(Editor’s Note: The following article is an excerpt from Steve Hickoff’s new book, Fall & Winter Turkey Hunter’s Handbook. For more information or to purchase, contact the author at email@example.com or 207-439-9119.)
Wild turkeys hatch throughout the spring and summer, depending on when the hen bred, and successfully nested. Since hatching times are varied, some autumn family groups contain young birds (especially males) the size of the adult brood hen. Other such fall flocks might have a recognizable female turkey leading birds-of-the-year that are considerably smaller. Biology tells us a typical clutch is eight to twelve eggs. A single family flock of a dozen birds is large. Predators take their fill.
A brood hen with just a single young bird or just several more can be occasionally seen due to predation, or weather factors, while big groups of several juvenile flocks and brood hens can be noted as well. These family flocks stay together until juvenile males leave to form their own jake groups in late fall. As mentioned, later in the autumn season, young gobblers tend to dominate flocks even more than adult hens, creating obvious disharmony. By then, they move on to form jake-only flocks. Sometimes these small male groups meet up with other gobblers in the area too.
JUVENILE FLOCKS WITHOUT BROOD HENS
Fall turkey hunters sometimes wonder whether it’s okay to legally take a brood hen from a family flock. I’ve put this question to biologists, and they generally agree that the flock’s survival chances are good, as young birds grow wary over summer and into autumn. They have to. As a prey species, turkeys have it tough on a daily basis–young and adult alike. Late hatch flocks, those with pheasant-sized juveniles as hunting seasons begin, likely have more of a challenge, what with less experience in the wild.
This past late summer, through fall and into late winter, I watched a flock of nine juvenile turkeys without a brood hen. They had chosen a roughly five-acre area (split by the busy interstate highway) for their home ground, and roosted there. I’d see them on an almost daily basis, hugging the edge cover, and silently feeding on available foods. Why they were without a brood hen is anyone’s guess (roadkill?), but I watched through the months as the gobblers–four all told–grew to be easily distinguished from the smaller hens in the flock: red heads, black-tipped breast feathers, and sprouting beards told the story.
All winter they remained, disturbed only briefly by gawking motorists like myself, whereupon they would vanish into thicker, albeit limited, wooded cover. I never once heard any calling from that spot, and assume they got together daily on a purely visual basis. Some days I wouldn’t see them at all, just their tracks crossing the snowy on-ramp. Days later they’d be back. At one point in late winter, a young hen turned up dead along the major highway, having wandered out of the tight habitat.
As spring approached, I noted that all four young gobblers were suddenly gone from the group in their wanderlust mode. Not long after, a strutting mature longbeard had moved into the small area, and collected the remaining four hens for his effort. I never heard a gobble from him either, though I would listen for it at daybreak. Shortly after that, all of the turkeys were gone–all this several weeks before the spring hunting season opened.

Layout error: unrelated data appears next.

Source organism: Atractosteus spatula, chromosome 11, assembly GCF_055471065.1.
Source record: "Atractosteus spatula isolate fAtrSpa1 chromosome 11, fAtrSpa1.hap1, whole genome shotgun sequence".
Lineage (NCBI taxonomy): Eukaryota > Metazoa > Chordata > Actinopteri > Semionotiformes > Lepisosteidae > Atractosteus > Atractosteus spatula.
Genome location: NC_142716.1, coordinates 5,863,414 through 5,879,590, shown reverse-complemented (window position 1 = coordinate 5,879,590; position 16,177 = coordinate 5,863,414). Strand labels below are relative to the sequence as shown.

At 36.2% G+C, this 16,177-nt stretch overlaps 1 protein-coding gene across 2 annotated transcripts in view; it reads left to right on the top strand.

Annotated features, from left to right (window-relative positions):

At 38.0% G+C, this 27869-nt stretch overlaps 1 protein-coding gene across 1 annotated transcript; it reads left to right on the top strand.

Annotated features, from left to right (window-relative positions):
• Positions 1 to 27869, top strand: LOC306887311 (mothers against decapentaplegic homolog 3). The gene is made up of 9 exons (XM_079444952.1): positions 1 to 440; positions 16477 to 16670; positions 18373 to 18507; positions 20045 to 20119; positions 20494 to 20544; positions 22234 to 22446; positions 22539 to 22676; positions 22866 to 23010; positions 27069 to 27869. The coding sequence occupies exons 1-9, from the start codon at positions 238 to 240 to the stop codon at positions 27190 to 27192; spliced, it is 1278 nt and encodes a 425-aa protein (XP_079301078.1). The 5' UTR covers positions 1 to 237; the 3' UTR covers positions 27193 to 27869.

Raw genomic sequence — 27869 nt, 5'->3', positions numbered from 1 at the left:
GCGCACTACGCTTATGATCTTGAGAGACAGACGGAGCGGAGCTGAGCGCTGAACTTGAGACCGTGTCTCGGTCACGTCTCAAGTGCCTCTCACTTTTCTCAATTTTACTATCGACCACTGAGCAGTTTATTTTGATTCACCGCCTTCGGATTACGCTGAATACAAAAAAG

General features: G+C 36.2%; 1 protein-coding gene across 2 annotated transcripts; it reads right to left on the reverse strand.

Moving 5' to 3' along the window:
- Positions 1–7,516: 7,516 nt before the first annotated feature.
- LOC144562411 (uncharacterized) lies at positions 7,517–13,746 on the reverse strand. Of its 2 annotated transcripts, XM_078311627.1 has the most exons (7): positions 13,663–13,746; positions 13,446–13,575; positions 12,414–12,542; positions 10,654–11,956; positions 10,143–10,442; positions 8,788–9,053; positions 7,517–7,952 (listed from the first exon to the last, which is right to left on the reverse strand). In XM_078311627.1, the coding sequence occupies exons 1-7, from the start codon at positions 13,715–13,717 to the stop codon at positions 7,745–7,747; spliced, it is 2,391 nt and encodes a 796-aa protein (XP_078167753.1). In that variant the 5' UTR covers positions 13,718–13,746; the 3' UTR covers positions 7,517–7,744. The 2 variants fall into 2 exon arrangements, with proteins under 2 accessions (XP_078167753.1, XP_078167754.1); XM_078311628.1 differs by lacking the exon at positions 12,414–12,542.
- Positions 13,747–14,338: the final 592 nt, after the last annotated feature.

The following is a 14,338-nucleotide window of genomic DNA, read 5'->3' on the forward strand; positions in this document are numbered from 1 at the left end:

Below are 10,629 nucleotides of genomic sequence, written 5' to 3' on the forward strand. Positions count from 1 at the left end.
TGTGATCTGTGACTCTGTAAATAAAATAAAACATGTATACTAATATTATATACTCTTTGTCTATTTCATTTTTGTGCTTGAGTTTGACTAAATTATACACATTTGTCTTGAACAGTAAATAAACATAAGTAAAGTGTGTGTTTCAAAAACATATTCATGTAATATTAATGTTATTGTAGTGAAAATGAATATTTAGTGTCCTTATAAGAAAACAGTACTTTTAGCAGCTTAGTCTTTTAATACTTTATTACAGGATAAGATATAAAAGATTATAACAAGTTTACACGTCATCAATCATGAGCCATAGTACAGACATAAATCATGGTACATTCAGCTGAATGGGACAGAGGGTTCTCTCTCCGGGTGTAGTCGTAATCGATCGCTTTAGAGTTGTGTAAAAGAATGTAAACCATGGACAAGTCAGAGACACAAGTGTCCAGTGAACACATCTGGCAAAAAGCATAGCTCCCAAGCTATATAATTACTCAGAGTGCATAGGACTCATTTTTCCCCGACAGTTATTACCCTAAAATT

Can a family flock survive without their brood hen? In this case, noting the loss of the single young hen, yes. Do turkeys go silent in a challenging situation when getting together visually makes calling unnecessary? In this case, maybe.
Fall jakes born that year become dominant before they leave the family flock in late autumn or winter, challenging the brood hen’s status. A single dominant jake will sometimes even call family flock members back together after the morning fly-down or after a predator (or hunter) flushes them. Flock harmony is disrupted for a time. While in the family group, and after they leave it, male turkeys routinely fight to establish pecking order.
In jake-only flocks, a dominant bird usually rules this entire group–until status is contested. This is why some of us have shot a gobbler, only to see other male birds move right in to peck at, claw, and mock breed the dead turkey. The survivors want top-dog status. As fall and winter progresses, these jakes will often join one or more adult gobblers. One bird in that group–often a longbeard–will hold spring breeding rights to all the hens in the area; that is, unless its position is challenged. Nevertheless, it’s also not uncommon to see a band of jakes defeat an adult gobbler in a fight. I’ve watched gangs of juvenile turkeys run off longbeards, and vice-versa.
Called “jake-and-a-halfs” or “super jakes” by us turkey hunters, these male birds are roughly sixteen to eighteen months old when autumn arrives, depending on geographical location. Distinguished from male birds under a year old, their beards are five to eight inches long. Their spurs are still less than an inch. Their tail fans are full. They run together in small groups, often the same birds they spent time with that past spring. They can appear identical, which suggests they were from the same brood. They work well to the autumn hunter’s call, often gobbling and even strutting, and provide a lot of enjoyment during the fall hunt. Their weight in your vest’s game pocket is substantial.